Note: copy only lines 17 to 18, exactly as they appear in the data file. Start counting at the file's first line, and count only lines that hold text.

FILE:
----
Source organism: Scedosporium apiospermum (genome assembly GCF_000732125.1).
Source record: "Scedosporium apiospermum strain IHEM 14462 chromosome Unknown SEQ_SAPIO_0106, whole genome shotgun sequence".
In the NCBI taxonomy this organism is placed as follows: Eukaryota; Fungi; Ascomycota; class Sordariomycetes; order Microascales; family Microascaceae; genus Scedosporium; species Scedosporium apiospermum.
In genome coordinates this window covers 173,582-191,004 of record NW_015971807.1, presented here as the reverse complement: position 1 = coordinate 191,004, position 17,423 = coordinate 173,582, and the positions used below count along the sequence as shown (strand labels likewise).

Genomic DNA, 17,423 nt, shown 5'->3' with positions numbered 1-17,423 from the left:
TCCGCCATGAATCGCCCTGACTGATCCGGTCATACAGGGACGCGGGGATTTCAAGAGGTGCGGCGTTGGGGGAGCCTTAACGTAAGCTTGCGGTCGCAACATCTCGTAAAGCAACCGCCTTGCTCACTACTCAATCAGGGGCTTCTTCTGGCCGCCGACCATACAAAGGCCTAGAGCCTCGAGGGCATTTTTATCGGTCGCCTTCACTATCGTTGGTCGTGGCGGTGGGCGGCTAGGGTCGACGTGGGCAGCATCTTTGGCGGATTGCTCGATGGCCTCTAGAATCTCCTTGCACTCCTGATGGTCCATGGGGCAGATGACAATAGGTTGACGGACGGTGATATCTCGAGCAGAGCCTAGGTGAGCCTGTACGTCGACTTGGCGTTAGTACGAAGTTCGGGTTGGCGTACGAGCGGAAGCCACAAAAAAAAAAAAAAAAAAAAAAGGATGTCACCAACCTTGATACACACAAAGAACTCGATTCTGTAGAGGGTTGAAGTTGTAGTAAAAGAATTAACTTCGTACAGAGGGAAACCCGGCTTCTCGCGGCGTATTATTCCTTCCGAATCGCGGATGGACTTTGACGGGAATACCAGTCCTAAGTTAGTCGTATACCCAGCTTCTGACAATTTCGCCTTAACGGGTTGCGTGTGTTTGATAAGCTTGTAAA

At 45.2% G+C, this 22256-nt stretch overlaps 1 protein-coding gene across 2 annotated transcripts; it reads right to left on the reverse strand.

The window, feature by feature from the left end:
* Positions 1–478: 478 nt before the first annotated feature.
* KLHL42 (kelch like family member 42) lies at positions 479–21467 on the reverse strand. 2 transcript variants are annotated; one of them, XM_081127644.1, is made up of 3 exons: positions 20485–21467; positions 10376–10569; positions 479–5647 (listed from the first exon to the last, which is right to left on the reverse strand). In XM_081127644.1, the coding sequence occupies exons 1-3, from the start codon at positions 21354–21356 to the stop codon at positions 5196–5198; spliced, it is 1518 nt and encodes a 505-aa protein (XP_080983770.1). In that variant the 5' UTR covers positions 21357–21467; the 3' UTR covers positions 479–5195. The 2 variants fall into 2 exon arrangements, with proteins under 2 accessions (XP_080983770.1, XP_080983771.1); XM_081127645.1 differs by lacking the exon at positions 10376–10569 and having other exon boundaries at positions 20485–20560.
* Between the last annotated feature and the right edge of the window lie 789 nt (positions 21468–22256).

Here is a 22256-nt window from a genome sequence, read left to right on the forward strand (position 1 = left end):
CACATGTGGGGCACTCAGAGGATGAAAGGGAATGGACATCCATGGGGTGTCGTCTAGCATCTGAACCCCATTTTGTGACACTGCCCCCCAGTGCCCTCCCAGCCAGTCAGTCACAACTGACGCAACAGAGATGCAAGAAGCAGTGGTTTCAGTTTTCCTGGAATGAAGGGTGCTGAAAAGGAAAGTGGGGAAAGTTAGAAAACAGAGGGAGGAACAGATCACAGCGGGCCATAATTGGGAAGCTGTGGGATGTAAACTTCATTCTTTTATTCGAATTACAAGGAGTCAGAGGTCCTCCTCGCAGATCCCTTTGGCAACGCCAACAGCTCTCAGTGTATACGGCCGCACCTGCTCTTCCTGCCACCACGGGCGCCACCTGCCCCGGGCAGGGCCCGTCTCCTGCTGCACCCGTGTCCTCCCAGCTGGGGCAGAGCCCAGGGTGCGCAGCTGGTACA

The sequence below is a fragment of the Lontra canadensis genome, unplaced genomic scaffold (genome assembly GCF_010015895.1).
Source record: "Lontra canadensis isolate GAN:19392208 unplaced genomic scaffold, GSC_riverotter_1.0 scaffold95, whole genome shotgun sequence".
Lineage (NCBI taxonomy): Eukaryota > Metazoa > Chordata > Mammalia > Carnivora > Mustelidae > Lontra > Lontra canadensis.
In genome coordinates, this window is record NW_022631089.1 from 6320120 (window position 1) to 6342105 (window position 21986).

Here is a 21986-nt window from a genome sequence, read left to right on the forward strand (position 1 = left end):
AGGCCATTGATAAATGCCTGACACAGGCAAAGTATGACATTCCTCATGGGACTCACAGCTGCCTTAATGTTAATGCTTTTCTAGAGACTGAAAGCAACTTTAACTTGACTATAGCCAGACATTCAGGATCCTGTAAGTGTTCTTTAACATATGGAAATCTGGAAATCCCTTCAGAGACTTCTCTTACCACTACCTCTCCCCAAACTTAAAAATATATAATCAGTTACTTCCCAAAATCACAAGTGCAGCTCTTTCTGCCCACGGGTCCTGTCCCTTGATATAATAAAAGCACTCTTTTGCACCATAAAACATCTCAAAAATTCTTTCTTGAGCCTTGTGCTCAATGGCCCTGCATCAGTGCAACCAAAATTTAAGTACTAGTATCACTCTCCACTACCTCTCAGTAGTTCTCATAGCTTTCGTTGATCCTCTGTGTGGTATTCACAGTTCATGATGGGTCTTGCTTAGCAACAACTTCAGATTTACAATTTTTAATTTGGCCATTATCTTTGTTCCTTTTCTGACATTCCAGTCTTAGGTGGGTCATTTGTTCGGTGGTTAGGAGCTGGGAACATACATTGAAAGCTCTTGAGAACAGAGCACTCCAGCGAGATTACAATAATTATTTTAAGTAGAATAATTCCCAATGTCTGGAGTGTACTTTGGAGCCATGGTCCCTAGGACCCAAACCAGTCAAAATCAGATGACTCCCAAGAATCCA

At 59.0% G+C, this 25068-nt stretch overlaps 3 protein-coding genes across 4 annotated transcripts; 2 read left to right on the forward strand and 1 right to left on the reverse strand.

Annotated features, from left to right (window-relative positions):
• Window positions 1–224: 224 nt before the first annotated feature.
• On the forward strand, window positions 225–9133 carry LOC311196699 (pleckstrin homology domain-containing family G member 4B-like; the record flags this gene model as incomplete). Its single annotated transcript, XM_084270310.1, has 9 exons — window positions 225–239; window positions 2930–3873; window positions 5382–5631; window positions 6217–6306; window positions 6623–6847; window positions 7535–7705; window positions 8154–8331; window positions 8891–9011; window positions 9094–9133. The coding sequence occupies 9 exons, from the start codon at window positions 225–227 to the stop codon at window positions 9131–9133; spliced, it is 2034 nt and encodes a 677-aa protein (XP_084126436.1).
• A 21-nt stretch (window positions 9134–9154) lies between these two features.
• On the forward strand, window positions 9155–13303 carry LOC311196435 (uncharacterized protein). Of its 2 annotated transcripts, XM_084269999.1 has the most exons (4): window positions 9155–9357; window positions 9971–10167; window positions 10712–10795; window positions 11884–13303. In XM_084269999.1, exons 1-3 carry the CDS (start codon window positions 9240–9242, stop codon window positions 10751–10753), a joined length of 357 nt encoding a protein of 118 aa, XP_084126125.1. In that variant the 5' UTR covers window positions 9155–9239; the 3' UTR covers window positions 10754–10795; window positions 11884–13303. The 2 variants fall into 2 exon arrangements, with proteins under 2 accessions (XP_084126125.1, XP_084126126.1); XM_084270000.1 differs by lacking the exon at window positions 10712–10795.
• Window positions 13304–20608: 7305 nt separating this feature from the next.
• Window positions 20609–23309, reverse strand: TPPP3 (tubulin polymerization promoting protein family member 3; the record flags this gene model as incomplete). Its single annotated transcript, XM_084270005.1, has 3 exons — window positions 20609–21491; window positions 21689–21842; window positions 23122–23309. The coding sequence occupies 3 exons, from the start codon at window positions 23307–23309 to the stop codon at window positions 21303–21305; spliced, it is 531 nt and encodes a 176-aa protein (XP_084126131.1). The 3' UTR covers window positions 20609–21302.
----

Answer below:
In genome coordinates, this window is record NW_022631089.1 from 6320120 (window position 1) to 6342105 (window position 21986).

Here is a 21986-nt window from a genome sequence, read left to right on the forward strand (position 1 = left end):